However, BOJ Governor issues caution about adverse demonstration effect
The Bank of Jamaica (BOJ) has assessed that the recent public sector and parliamentary pay hike should have a negligible impact on Jamaica’s inflation, which soared last year but has been tempered in the last three months, in particular.
Addressing the Bank’s quarterly news briefing, BOJ Governor, Richard Byles declared, “adjustments to selected regulated prices such as the national minimum wage, recent increases in the cost of communication services, seasonal increases in agricultural prices as well as pending increases in other regulated prices such as transport costs, could temporarily lift inflation back above the Bank’s target range over the next three to four months.”
However, when questioned by Our Today why the recent salary hike to civil servants and parliamentarians didn’t factor in his inflation outlook, Byles conceded that there would be an impact but this would be negligible. Responding to a question from Our Today, Byles remarked, “Salary increases will have an inflationary impact of about 0.5%. That is our estimate. That is not to say that it can’t have an extraordinary demonstration effect that pushes future wage increases beyond what we expect.”
Inflation impact of only 0.5%
He went further to say, “sitting where we are here writing this monetary policy statement we think that it will be about 0.5%. All wage increases will impact inflation to that extent but we are not sure if there are any demonstration effects and what impact that might have in the future on wages.”
A question was asked of the Governor about the increase in parliamentarian salaries to which he responded, “when you look at the quantitative impact I read somewhere that it would be J$1.7 billion. Now this would not have a very substantial impact from an inflation point of view.”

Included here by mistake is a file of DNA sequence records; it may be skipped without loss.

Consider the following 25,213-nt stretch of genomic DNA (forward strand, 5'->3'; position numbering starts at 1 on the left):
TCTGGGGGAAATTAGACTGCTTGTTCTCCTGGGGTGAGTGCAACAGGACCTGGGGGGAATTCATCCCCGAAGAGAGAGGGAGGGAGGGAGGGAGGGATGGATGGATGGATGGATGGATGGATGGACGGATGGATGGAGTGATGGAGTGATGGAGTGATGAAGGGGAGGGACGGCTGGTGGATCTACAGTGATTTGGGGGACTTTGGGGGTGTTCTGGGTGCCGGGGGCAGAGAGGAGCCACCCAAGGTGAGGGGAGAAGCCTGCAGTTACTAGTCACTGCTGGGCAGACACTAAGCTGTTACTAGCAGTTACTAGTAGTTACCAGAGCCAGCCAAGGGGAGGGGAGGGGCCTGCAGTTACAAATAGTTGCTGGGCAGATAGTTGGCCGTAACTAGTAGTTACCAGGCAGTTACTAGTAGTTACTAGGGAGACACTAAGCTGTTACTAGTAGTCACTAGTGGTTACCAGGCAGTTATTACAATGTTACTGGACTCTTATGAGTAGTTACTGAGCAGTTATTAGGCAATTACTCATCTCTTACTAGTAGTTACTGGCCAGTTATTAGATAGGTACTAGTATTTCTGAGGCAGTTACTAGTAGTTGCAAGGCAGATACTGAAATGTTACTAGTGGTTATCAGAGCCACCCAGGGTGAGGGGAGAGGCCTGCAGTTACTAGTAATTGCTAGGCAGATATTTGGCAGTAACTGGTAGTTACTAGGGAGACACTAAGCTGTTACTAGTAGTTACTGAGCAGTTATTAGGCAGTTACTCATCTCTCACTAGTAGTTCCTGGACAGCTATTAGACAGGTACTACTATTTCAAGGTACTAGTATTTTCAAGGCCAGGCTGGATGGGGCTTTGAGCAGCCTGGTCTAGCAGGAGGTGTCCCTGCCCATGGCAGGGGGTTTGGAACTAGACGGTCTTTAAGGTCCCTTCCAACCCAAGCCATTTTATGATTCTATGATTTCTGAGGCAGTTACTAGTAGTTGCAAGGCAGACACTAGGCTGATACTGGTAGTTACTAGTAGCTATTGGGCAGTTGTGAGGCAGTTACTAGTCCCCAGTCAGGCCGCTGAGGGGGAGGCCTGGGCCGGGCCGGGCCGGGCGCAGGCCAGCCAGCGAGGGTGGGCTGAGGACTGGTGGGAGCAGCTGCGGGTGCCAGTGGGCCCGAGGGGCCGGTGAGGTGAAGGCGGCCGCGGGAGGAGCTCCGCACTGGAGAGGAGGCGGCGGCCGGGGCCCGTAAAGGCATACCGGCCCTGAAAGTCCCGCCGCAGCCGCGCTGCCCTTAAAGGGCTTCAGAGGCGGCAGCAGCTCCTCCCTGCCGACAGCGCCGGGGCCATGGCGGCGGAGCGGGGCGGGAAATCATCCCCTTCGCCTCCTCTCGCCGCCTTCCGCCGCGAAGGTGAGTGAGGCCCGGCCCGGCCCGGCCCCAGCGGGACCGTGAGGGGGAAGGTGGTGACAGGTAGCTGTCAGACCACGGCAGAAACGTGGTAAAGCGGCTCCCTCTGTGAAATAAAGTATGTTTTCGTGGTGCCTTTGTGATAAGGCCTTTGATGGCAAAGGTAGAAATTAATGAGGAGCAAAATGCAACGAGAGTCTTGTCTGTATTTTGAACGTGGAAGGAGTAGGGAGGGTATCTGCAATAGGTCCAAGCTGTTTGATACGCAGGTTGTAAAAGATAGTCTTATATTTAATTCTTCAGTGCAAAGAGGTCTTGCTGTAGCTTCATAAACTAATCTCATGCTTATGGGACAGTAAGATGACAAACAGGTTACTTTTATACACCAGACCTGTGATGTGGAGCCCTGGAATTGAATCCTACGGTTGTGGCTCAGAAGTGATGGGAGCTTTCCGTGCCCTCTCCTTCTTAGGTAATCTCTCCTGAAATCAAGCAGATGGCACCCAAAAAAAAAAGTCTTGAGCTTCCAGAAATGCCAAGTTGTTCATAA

Governor Byles reiterated that the BOJ in its inflation assessment examines “all wage increases in the same way whether it be minimum wage, wage increase for civil servants or wage increases for parliamentarians.
“We see it in the same way. Whilst it might be justified to a certain extent we look at it carefully because it can have impact, particularly if it has a demonstration effect meaning the increase triggers further and even high increases down the value chain,” he added.
He pointed out that at April, the key external drivers of headline inflation such as grains, fuel and shipping prices, continued to decline and inflation expectations tracked downwards. The Central Bank boss emphasized that while inflation has been trending downwards, it is however, projected to trend back toward the target range by the December 2023 quarter.